2) Chop the water chestnuts. Chef Chan Chen Hei’s instructions say not to dice them too finely or you’ll lose the crunchy texture of the water chestnuts in the final product, but also not to cut them too coarsely or the dish will look rough.

3) In a pot, bring to the boil the remaining water, adding the caster sugar and chopped water chestnuts. Cook until all the sugar is dissolved.

4) Add the batter slowly whilst stirring the boiling liquid all the while. Keep stirring constantly until you have a smooth, thick paste.

This is where I made a total mess of the dish :P. As I was trying to scrape the last traces of batter out of the bowl, I didn’t realise that what had gone into the boiling sugar liquid had solidified into a big clump! Some of it turned transparent but there were white bits where the batter had become trapped with a solidified outer layer.

Taking the pot off the stove, I tried to break up the solidified bits but it was impossible and I finally had to resort to using a handheld blender to try and break up all the bits. In the process, the water chestnuts pieces were also pulverised of course. It was impossible to get a smooth liquid but when it all seemed reasonably even in texture, I proceeded with the recipe instructions.

5) Pour the cooked batter into a square or rectangular dish. You may want to line the dish with cling film for easy removal of the steamed cake later. Place the dish in a wok and steam over high heat. The instructions said 45 mins, but Chen Chan Hei’s book says 20-25 mins. Since I was using half the quantity, I set the timer for 15 minutes. The dish had turned translucent after 15 mins but I left it for an extra 10 mins just in case.

6) After steaming, cut the cake into slices. I found that the cake became more firm when it cooled.

7 ) Can be eaten cold, reheated by steaming, or fried. I found the dish tasted too sweet at this point, and gave me the feeling of being rather yin. So although I had planned to eat it after steaming, I decided to fry it in batter to counter the sweetness and ‘cooling’ effect.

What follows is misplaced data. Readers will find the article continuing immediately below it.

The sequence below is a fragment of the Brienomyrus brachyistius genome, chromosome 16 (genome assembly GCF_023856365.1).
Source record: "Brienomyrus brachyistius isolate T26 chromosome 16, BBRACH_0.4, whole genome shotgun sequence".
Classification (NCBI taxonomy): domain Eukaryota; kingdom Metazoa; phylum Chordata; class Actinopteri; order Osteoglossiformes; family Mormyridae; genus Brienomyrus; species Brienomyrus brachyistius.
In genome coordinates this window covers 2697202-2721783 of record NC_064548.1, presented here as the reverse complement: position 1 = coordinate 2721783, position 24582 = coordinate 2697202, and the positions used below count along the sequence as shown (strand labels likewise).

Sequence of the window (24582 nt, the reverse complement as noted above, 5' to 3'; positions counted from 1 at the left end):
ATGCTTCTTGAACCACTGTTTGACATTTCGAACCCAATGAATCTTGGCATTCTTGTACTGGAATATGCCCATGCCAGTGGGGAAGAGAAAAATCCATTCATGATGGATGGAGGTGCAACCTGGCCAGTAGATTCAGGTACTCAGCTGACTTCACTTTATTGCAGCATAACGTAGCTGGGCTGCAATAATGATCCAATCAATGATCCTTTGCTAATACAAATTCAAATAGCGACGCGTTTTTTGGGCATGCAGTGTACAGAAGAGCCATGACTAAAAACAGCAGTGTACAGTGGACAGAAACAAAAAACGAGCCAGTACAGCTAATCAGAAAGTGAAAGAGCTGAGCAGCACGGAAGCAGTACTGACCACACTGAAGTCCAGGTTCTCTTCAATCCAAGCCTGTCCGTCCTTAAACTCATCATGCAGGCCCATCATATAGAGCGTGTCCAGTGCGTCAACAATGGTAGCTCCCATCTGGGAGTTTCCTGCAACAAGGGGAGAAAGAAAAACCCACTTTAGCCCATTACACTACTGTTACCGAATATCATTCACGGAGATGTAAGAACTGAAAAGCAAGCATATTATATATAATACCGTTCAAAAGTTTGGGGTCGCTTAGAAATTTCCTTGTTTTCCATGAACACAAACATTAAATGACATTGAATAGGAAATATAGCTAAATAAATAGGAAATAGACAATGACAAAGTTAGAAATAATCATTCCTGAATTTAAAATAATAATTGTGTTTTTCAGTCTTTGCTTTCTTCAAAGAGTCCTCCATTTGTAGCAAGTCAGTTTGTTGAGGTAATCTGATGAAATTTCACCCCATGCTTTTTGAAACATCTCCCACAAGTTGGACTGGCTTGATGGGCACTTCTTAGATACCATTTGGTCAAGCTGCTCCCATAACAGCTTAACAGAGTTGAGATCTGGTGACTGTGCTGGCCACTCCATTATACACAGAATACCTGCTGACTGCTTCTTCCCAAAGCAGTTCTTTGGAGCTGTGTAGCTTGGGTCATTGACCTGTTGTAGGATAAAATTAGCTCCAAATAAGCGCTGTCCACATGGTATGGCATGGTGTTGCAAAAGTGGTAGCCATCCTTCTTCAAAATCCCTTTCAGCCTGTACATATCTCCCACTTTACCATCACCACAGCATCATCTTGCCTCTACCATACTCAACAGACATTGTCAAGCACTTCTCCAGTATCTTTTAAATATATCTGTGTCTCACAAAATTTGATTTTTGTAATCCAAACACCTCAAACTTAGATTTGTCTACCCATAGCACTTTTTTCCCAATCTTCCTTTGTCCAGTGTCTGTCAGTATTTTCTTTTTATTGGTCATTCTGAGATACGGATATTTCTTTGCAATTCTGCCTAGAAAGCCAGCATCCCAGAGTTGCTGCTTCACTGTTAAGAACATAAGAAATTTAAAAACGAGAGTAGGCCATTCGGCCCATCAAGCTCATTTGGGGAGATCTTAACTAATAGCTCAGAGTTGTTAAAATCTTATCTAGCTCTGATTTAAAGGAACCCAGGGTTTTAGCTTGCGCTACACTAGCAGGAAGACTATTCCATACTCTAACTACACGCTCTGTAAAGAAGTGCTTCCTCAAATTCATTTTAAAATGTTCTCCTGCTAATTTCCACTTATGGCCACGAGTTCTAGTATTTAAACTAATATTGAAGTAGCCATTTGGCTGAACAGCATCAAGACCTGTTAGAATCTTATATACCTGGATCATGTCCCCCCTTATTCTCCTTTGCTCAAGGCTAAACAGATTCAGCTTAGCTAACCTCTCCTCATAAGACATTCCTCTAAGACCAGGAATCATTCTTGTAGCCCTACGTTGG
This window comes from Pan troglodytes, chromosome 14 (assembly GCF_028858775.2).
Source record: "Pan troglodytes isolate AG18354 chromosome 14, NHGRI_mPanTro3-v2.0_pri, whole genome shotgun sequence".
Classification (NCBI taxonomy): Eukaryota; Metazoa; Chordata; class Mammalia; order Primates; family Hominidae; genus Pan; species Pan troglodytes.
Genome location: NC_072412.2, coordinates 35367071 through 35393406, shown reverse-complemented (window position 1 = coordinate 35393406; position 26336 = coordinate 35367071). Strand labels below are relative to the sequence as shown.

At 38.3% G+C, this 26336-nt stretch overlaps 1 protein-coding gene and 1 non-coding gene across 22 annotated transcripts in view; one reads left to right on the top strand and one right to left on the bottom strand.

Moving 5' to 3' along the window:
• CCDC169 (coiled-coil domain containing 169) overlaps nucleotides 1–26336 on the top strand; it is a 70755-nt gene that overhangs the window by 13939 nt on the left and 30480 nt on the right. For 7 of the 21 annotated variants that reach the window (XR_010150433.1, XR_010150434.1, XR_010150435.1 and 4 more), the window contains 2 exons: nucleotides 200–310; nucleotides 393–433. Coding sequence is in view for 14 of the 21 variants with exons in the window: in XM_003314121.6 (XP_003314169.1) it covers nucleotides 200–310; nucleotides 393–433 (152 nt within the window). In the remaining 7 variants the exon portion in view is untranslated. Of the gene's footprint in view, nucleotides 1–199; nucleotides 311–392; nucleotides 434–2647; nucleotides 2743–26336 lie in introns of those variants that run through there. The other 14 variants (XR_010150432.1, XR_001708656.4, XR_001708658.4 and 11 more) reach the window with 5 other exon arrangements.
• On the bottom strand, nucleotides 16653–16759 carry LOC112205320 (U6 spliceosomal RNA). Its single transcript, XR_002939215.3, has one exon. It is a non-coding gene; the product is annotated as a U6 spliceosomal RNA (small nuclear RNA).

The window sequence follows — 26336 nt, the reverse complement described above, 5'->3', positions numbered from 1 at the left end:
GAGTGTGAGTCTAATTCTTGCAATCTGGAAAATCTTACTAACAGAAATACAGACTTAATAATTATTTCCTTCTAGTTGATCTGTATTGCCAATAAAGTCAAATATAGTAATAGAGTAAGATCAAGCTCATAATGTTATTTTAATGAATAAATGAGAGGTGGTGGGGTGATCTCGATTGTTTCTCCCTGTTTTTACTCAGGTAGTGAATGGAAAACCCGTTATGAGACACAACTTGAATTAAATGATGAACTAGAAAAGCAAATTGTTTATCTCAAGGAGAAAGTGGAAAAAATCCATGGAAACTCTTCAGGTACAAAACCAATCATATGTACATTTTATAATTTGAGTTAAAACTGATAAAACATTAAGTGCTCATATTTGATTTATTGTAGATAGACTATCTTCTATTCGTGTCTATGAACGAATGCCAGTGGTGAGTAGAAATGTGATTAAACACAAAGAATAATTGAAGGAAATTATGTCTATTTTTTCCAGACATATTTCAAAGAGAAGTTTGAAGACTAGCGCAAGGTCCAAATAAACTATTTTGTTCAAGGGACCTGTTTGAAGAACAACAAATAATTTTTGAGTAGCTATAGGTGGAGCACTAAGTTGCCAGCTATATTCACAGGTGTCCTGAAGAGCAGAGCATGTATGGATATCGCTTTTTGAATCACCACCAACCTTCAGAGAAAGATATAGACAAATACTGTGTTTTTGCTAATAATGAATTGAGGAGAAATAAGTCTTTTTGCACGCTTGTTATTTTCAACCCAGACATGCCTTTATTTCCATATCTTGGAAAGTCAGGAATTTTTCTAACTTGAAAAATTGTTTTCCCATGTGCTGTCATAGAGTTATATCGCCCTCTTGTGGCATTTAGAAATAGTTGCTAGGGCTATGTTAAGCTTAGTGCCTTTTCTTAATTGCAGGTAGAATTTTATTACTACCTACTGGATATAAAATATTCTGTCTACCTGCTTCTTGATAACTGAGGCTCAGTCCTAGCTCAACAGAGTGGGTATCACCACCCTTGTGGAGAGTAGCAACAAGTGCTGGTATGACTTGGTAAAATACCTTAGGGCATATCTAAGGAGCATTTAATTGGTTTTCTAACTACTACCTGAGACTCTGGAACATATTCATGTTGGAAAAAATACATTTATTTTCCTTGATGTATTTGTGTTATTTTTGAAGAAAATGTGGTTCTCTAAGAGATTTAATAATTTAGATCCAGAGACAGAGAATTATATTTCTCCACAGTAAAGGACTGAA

Batter ingredients & method (from Dim Sum by Chan Chen Hei)
— 1/2 quantity

150g all-purpose flour
1/4 Tbs baking powder
10g cornflour
50ml cooking oil [this seemed like a frighteningly huge amount so I just used 1 Tbs :P]

Combine dry ingredients with enough water to make a thin, smooth batter. Leave to stand for 30mins then test consistency again, adding more water if necessary. When ready to use, stir in the oil. Cut water chestnut cake into strips, dip into batter and deep fry.

Verdict: Really need to try again!!

At a basic level, the dish was surprisingly palatable despite the disaster halfway. Tiny scraps of crunchy water chestnut were still occasionally discernible, but as you can see in the photo, the texture was lumpy, resembling sago pearls. That can be quite nice too, but obviously that’s not what this dish is supposed to be like.

The fried batter was nice and crispy, but just sooo oily, it gets a bit heavy to eat more than two pieces or so. You can cut down the amount of fried batter by cutting larger pieces (like the larger piece in the background of the photo) but then in this case, there would be way too much overly-sweet water chestnut cake in proportion to the unsweetened batter.

6/12/07 update: Just thought of another way to eat the steamed water chestnut cake. I really don’t want to make the fried version again because it’s simply too oily for my taste. I wanted to find some way to tone down the excessive sweetness of the water chestnut cake, so unsweetened red bean soup seemed like a good idea. Since the water chestnut cake has a texture somewhat like sago pearls (actually, it’s closer to the crispy+chewy texture of Chinese shredded jelly fish salad), anything you can put sago into would also work here. In theory it worked OK, but I think the taste of this water chestnut cake just isn’t that appealing to me so I didn’t enjoy the red bean version very much either :(.

Brown sugar steamed buns 黑糖饅頭

I felt like something ‘cake-y’ today and decided to try these mantou (manju in Japanese) for the first time. This is taken from a Japanese wagashi recipe book, 日式和菓子.